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Suicides as a response to adverse market sentiment (1980-2016)

  • Pankaj Agrrawal ,

    Roles Conceptualization, Data curation, Formal analysis, Investigation, Methodology, Software, Visualization, Writing – original draft, Writing – review & editing

    pankaj.agrrawal@maine.edu

    Affiliation MaineBusiness School, University of Maine, Orono, Maine, United States of America

  • Doug Waggle,

    Roles Data curation, Formal analysis, Methodology, Software, Writing – review & editing

    Affiliation Department of Accounting and Finance, University of West Florida, Pensacola, Florida, United States of America

  • Daniel H. Sandweiss

    Roles Methodology, Visualization, Writing – review & editing

    Affiliations Department of Anthropology, University of Maine, Orono, Maine, United States of America, Climate Change Institute, Bryand Global Sciences Center, University of Maine, Orono, Maine, United States of America

Suicides as a response to adverse market sentiment (1980-2016)

  • Pankaj Agrrawal, 
  • Doug Waggle, 
  • Daniel H. Sandweiss
PLOS
x

Abstract

Financial crises inflict significant human as well as economic hardship. This paper focuses on the human fallout of capital market stress. Financial stress-induced behavioral changes can manifest in higher suicide and murder-suicide rates. We find that these rates also correlate with the Gross Domestic Product (GDP) growth rate (negatively associated; a -0.25% drop [in the rate of change in annual suicides for a +1% change in the independent variable]), unemployment rate (positive link; 0.298% increase), inflation rate (positive link; 0.169% increase in suicide rate levels) and stock market returns adjusted for the risk-free T-Bill rate (negative link; -0.047% drop). Suicides tend to rise during periods of economic turmoil, such as the recent Great Recession of 2008. An analysis of Centers for Disease Control and Prevention (CDC) data of more than 2 million non-natural deaths in the US since 1980 reveals a positive correlation with unemployment levels. We find that suicides and murder-suicides associated with adverse market sentiment lag the initial stressor by up to two years, thus opening a policy window for government/public health intervention to reduce these negative outcomes. Both our models explain about 73 to 76% of the variance in suicide rates and rate of change in suicide rates, and deploy a total of four widely available independent variables (lagged and/or transformed). The results are invariant to the inclusion/exclusion of 2008 data over the 1980–2016 time series, the period of our study. The disconnect between rational decision making, induced by cognitive dissonance and severe financial stress can lead to suboptimal outcomes, not only in the area of investing, but in a direct loss of human capital. No economic system can afford such losses. Finance journal articles focus on monetary alpha, which is the return on a portfolio in excess of the benchmark; we think it is important to be aware of the loss of human capital as a consequence of market instability. This study makes one such an attempt.

Introduction

The negative consequences of economic recessions and depressions include fatal violence, both suicides and homicides. For every homicide in the U.S., there are, on average, 1.97 reported suicides (supporting information S1 Table). The incidence of suicide, however, is not invariant. We explored the relation of suicide, homicide, and murder-suicide with the financial crisis triggered by the collapse of the housing market during the Great Recession of 2008 [1]. A murder-suicide, or suicide-homicide, is a specific crime in which a homicide is followed by the perpetrator committing suicide [2]. The Center for Disease Control’s National Violent Death Reporting System (CDC/NVDRS) data classifies murder-suicide (homicide-suicide) as a separate entity. It is not the sum of all homicides and suicides committed independently.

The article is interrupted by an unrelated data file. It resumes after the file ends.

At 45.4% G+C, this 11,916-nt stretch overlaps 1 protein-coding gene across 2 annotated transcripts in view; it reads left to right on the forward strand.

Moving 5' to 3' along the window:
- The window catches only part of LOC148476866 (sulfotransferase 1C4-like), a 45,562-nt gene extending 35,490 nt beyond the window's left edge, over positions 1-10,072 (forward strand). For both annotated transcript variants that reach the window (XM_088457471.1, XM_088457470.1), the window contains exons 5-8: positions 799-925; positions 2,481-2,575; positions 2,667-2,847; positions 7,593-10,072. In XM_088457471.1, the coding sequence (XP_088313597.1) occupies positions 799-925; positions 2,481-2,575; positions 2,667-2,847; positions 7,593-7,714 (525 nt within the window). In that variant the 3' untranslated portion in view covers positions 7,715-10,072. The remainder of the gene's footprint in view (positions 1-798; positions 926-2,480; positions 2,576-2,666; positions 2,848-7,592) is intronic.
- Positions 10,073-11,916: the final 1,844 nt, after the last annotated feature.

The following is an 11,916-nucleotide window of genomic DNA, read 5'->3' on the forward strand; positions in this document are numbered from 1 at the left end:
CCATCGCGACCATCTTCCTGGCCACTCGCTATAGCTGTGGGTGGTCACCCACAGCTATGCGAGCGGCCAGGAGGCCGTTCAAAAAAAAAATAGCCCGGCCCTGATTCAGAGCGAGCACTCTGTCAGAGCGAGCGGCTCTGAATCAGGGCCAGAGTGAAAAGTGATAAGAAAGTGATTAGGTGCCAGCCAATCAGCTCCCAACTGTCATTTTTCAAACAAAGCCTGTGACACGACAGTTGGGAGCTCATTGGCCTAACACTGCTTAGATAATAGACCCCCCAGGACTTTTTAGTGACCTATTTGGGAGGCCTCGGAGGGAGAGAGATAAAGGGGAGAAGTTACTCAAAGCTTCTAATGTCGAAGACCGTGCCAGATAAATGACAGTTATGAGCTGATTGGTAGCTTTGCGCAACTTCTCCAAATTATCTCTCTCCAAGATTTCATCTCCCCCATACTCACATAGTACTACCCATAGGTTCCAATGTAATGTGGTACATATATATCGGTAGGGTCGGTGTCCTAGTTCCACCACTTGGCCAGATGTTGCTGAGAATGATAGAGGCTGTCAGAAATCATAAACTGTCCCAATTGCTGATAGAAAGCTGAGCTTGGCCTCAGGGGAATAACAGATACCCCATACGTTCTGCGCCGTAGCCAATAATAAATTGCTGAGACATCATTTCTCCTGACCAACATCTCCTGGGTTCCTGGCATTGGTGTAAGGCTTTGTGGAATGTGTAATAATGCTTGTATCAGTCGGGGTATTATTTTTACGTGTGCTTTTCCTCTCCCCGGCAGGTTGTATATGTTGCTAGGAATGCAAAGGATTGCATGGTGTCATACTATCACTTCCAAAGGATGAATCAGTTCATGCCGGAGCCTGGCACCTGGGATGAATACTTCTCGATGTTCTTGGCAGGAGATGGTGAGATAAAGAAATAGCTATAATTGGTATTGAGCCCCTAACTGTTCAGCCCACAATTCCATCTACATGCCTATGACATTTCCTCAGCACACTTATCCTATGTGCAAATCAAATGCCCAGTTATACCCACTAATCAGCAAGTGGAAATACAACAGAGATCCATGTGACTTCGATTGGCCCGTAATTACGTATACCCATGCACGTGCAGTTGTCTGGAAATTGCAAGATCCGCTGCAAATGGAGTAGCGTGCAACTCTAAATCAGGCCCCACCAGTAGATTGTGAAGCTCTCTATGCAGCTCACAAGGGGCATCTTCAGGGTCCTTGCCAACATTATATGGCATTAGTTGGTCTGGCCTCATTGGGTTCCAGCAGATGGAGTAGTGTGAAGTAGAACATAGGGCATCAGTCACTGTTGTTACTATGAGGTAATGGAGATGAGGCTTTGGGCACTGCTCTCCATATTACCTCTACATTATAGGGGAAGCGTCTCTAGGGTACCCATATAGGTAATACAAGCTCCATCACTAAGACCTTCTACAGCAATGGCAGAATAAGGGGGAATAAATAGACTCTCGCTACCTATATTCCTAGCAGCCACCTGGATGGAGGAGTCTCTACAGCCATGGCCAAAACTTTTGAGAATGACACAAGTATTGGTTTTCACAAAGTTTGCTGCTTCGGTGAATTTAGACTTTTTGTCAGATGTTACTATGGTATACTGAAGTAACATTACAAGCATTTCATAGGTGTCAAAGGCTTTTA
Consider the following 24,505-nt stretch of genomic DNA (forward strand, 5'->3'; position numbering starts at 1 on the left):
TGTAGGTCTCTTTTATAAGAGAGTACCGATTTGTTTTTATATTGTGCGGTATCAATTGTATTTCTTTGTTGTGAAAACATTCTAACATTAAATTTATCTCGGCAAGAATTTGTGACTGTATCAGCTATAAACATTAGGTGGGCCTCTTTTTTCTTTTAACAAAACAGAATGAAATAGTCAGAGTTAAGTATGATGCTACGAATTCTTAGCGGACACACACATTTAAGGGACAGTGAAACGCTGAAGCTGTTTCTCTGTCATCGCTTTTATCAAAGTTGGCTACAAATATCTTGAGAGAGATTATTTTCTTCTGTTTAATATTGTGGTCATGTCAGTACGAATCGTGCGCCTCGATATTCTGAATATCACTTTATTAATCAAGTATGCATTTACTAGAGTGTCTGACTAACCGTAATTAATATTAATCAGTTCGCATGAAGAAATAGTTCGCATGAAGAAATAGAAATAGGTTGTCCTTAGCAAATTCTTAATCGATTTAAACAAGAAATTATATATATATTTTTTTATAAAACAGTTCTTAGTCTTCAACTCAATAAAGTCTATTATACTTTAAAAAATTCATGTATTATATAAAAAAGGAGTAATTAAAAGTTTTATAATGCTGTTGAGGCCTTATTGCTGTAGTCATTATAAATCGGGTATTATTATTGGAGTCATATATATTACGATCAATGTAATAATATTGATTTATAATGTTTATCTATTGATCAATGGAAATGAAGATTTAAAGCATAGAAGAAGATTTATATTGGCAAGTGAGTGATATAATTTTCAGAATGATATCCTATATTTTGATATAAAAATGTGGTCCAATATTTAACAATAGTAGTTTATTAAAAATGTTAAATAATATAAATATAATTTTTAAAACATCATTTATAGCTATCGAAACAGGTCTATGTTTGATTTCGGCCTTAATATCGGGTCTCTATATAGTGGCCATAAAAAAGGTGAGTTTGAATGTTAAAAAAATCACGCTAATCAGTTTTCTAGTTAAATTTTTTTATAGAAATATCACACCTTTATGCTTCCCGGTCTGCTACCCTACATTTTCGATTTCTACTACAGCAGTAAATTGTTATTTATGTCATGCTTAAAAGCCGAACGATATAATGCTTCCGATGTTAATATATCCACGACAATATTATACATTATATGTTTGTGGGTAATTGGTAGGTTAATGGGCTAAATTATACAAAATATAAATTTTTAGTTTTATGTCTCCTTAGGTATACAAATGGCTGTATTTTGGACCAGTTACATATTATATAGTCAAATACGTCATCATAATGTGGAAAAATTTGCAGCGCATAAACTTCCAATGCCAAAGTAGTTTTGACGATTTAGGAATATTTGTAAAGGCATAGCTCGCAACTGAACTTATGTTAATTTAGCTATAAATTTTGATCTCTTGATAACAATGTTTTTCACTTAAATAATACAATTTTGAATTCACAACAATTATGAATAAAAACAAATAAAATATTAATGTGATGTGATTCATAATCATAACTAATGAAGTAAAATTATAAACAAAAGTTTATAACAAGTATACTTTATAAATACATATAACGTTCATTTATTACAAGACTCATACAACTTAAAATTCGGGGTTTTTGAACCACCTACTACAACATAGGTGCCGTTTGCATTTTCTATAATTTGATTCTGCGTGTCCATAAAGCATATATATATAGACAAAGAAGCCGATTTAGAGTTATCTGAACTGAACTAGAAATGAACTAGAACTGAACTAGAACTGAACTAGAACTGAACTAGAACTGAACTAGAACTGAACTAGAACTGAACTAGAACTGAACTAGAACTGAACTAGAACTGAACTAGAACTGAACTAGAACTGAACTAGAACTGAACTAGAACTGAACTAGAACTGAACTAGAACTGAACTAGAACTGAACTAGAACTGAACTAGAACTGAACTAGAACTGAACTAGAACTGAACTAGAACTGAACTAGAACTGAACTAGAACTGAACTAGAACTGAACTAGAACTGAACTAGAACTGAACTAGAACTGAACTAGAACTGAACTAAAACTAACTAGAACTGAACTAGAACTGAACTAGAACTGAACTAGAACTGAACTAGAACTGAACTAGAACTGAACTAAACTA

Norström and Grönqvist [3] document the unemployment-suicide link during the Great Recession, when economic sentiment was persistently adverse, and find that it is favorably modified by system-based supportive measures. Behavioral and cognitive alteration during financial crisis is correlated with stress and suicide rates, as explored in the work of Mucci et al. [4]. Jones and Pridemore [5] also support a link between the US housing crisis of 2008 and race-specific suicide rates. The traditional causation directionality is that behavior and investor sentiment impacts financial valuation [6]. Here, we explore the implication of valuation turmoil on severe behavioral instability, eventually resulting in loss of value.

Increased occurrence of these fatal events, or “direct human fallout” (our term), is tightly correlated with the disruption caused by economic, financial, and social hardship linked to the global financial crisis (GFC). Coope et al. [7] identify variables other than unemployment, such as house repossessions to contribute to increased suicide rates. In this paper, we test the hypotheses that the global financial crisis (GFC) and the associated adverse economic sentiment, triggered by the collapse of the housing market in 2008, would increase suicide, homicide, and murder-suicide rates. We found that to be the case and also find that direct human fallout lags the triggering events by up to two years, thus opening an interventionist policy space for enhanced prevention of potential capital loss—both human and physical. Distressful as it may be, it is possible to quantify, to a certain extent, the capital loss from suicide and murder-suicide. For instance, the value of a statistical year of life implied by dialysis practice currently averages $129,090 per year [8].